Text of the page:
Friday, March 13, 2009

Financial intermediation

Very interesting:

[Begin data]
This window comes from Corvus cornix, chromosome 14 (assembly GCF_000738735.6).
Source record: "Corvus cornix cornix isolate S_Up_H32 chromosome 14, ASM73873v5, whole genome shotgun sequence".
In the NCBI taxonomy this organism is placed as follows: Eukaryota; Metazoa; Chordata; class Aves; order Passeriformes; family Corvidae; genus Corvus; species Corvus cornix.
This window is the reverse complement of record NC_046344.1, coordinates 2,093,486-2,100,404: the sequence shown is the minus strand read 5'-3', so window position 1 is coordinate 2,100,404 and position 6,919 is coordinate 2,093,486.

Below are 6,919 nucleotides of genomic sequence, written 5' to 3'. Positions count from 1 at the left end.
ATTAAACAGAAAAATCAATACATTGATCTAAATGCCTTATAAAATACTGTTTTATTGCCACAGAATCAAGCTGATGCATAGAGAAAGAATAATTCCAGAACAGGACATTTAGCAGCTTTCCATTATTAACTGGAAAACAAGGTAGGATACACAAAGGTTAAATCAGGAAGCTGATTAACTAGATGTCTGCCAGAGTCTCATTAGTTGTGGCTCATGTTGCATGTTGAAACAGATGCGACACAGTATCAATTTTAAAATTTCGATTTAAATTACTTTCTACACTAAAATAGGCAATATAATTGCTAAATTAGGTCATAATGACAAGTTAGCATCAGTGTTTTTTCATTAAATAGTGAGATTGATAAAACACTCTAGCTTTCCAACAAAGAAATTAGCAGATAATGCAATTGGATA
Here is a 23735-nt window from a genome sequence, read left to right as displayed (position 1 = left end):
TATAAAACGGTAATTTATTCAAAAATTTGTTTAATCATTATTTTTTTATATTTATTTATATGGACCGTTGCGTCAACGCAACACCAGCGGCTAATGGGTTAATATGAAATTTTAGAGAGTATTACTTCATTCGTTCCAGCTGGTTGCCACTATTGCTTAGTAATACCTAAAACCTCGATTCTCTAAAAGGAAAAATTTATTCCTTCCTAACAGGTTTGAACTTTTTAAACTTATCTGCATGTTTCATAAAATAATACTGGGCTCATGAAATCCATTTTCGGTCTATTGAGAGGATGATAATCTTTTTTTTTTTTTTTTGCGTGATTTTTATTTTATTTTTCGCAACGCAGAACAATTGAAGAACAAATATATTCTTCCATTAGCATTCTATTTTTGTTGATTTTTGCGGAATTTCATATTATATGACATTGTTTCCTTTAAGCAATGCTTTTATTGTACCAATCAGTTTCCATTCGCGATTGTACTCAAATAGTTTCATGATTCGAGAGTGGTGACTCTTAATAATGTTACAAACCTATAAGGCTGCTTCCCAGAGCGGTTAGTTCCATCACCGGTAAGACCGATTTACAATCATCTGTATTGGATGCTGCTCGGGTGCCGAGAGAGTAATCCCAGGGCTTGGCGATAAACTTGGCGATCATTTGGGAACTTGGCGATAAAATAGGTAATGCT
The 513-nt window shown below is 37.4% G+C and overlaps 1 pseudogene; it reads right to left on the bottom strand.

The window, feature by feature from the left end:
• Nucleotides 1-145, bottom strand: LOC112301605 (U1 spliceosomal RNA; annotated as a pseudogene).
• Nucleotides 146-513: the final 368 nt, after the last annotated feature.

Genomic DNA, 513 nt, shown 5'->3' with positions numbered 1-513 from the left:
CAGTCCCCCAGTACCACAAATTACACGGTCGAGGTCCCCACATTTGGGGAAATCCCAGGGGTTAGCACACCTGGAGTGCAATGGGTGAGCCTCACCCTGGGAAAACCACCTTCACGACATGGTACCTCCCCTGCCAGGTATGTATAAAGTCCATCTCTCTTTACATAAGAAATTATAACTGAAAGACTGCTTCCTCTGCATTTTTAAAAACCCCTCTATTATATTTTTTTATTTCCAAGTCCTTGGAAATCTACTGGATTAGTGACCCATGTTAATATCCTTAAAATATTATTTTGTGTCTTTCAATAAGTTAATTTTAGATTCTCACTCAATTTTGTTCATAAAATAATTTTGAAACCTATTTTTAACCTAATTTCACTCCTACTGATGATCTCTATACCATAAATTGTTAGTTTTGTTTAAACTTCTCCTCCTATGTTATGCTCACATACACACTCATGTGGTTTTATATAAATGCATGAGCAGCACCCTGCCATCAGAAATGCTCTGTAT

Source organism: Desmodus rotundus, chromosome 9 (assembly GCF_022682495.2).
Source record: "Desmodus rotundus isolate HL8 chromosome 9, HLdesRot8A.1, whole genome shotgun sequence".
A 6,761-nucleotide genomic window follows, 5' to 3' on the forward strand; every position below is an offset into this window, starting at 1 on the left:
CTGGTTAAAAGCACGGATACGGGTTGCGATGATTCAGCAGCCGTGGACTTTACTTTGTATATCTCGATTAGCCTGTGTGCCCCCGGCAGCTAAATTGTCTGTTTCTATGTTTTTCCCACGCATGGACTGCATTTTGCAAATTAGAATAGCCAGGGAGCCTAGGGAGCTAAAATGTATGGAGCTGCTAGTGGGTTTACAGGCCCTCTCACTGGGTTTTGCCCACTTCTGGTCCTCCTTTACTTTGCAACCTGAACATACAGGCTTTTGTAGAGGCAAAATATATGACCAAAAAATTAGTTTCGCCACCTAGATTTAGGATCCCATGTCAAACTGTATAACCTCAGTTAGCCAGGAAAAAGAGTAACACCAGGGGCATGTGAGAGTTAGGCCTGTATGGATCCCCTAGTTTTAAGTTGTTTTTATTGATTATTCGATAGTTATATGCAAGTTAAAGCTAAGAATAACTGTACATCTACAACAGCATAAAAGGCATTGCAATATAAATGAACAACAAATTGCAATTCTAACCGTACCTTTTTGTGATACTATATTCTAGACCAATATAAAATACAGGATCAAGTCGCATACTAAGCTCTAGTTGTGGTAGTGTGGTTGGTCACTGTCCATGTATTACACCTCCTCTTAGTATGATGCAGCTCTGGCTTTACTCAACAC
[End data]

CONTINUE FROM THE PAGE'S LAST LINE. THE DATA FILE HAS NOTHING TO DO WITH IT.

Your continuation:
An intermediary can "add value" by reducing investors' risk in comparison to disintermediated investment, by for example, investing in a better-diversified portfolio than an investor would. An intermediary can very effectively reduce liquidity risks to investors, again by since idiosyncratic liquidity demands are themselves diversifiable. But risk reduction via these techniques can never reduce risk to zero. In fact, investing via an intermediary can never alter the fact that 100% of invested capital is at risk — business performance is not uncorrelated and projects can fail completely. Also, usually idiosyncratic liquidity demand occasionally become highly correlated, due to bank runs or real need for cash. Statistical attempts to quantify these risks are misleading at best, as the distributions from which inferences are drawn are violently nonstationary — the world is always changing, the past is never a great guide to the future for very long. Fundamentally, the value intermediaries can add by diversifying over investments and liquidity requirements is very modest, and ought to be acknowledged as such.

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